7. We have elaborated above that the amendment of Section 6(5) has not amended the law in any way whatsoever. On the contrary, it has made the law clear in conformity with the Supreme Court's judgment. In other words, the Legislature has respected that the Supreme Court has said in respect of the requirement of a notification to be published in Gujarati in a newspaper having circulation in the area. There is no alteration in the law and there is no change in the conditions on which the Supreme Court was based. Much less there is fundamental alteration to such an extent that had this amended law would have been before the Supreme Court, the Supreme Court would not have given that decision. We are, therefore, having no alternative, but to say that Section 3 of the Amending Act which is impugned in the first of these two petitions is beyond the legislative competence and is therefore, required to be declared ultra-vires but before we say so we would like to examine one argument advanced by Mr. Zaveri on behalf of the respondent-Market Committee. Mr. Zaveri stated that the legislature by amending Section 6(1) by putting the word Sub-section (1) instead of the word 'section' clarified its intention and, therefore, it should be understood that according to the legislature, from the date of the enactment the word 'Section' was to be read as 'Sub-section (1)' It is for the court of law to read the mind of the legislature and it is not for the legislature retroactively to say what was in its mind there in the past. The only way the legislature can do this is to amend the law retroactively. If the legislature wanted to do so this, it could have very well said that the word 'Section' was to be read as 'sub Section (1)' right from the beginning i. e. from the stage of the enactment. Had they done so the purpose sought to be achieved by these abortive attempts would have been certainly achieved, but it is not for us to advise the legislature because it is upto them to do what they think fit. Mr. Zaveri had invited our attention to the Judgement of the Supreme Court in the case of I. N. Saksena v. State of Madhya Pradesh A.I.R. 1976 Supreme Court Page-2250. The law is only reiterated there and what is reiterated is what we have observed above and not what Mr. Zaveri wanted us to have. Even in this judgement the Supreme Court has said that the validity of the validating law is to be judged by three tests, one of which is whether by validation the legislature has removed the defect which Court had found in the previous law'. In the case on hand the Supreme Court said that the word 'Section' occuring in Section 6(1) was meant to cover not only Section 6(1), but Section 6(5) also. The legislature by amendment also says that same thing, namely, the requirement of issuance of a notification in Gujarati in a newspaper having circulation in the area. It is because of that we have said that the legislature has acknowledged the requirement found by the Supreme Court.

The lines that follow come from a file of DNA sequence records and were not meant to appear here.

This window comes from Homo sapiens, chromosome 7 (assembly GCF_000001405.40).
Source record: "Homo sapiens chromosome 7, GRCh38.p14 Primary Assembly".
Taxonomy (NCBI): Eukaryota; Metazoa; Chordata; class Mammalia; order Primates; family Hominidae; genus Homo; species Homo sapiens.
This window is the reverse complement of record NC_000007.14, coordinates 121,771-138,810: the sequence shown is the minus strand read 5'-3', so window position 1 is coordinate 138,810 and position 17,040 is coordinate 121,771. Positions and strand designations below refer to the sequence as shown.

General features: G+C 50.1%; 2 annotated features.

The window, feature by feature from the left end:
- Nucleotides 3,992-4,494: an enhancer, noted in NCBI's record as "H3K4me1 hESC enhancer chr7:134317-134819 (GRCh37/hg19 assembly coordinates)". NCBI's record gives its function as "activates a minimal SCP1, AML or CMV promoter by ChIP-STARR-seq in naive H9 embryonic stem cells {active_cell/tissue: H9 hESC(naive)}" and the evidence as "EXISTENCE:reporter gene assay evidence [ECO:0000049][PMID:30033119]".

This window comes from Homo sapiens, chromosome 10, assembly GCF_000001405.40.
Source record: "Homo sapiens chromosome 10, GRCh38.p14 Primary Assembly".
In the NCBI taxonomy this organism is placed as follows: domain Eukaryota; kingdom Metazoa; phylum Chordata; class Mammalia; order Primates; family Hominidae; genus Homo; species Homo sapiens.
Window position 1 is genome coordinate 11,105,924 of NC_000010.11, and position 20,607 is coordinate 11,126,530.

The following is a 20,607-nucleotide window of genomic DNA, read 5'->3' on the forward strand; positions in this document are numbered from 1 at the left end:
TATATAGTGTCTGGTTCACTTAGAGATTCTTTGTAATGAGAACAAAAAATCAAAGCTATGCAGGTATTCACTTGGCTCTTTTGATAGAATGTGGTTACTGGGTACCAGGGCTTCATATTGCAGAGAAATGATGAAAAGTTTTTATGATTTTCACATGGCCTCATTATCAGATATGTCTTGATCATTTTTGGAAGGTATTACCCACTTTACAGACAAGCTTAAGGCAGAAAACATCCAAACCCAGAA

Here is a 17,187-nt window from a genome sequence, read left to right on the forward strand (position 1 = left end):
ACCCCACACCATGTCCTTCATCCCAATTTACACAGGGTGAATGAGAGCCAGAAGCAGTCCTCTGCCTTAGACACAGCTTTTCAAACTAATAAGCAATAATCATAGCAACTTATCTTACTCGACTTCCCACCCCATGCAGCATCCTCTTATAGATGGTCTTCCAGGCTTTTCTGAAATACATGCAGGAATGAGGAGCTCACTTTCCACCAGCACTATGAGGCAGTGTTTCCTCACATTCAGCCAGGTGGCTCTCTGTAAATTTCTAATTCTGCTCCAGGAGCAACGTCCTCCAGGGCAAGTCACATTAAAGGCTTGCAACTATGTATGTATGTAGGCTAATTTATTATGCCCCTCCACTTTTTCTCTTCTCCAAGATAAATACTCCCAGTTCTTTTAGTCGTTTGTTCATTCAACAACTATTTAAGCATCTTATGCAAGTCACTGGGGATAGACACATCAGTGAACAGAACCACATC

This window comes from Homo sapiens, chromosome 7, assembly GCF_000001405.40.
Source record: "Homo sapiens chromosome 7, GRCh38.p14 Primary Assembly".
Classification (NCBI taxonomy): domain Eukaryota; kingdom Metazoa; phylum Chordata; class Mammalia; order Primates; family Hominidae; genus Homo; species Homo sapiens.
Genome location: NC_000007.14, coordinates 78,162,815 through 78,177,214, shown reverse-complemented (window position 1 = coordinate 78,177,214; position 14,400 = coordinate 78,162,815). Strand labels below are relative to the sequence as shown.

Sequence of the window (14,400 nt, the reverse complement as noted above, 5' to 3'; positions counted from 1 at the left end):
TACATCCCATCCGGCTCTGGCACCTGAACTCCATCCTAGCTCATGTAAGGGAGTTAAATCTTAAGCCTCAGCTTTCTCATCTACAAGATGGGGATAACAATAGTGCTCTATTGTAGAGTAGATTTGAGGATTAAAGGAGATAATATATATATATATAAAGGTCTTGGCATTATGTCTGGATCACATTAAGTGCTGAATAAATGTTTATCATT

8. In above view of the matter, we allow both the petitions. In the Special Civil Application No. 2841/79 we allow the petition to the extent that Section 3 of the Gujarat Agricultural Produce Markets' (Amendment and Validation) Act, 1978 is invalid. As a consequence the prayer(b) of paragraph-10 of the said petition stands granted. Rule is accordingly made absolute in that petition with costs.
9. In the Special Civil Application No. 476/83 we make the rule absolute by granting the prayer (a) of para-10 of the petition. Rule is accordingly made absolute in that petition also with costs.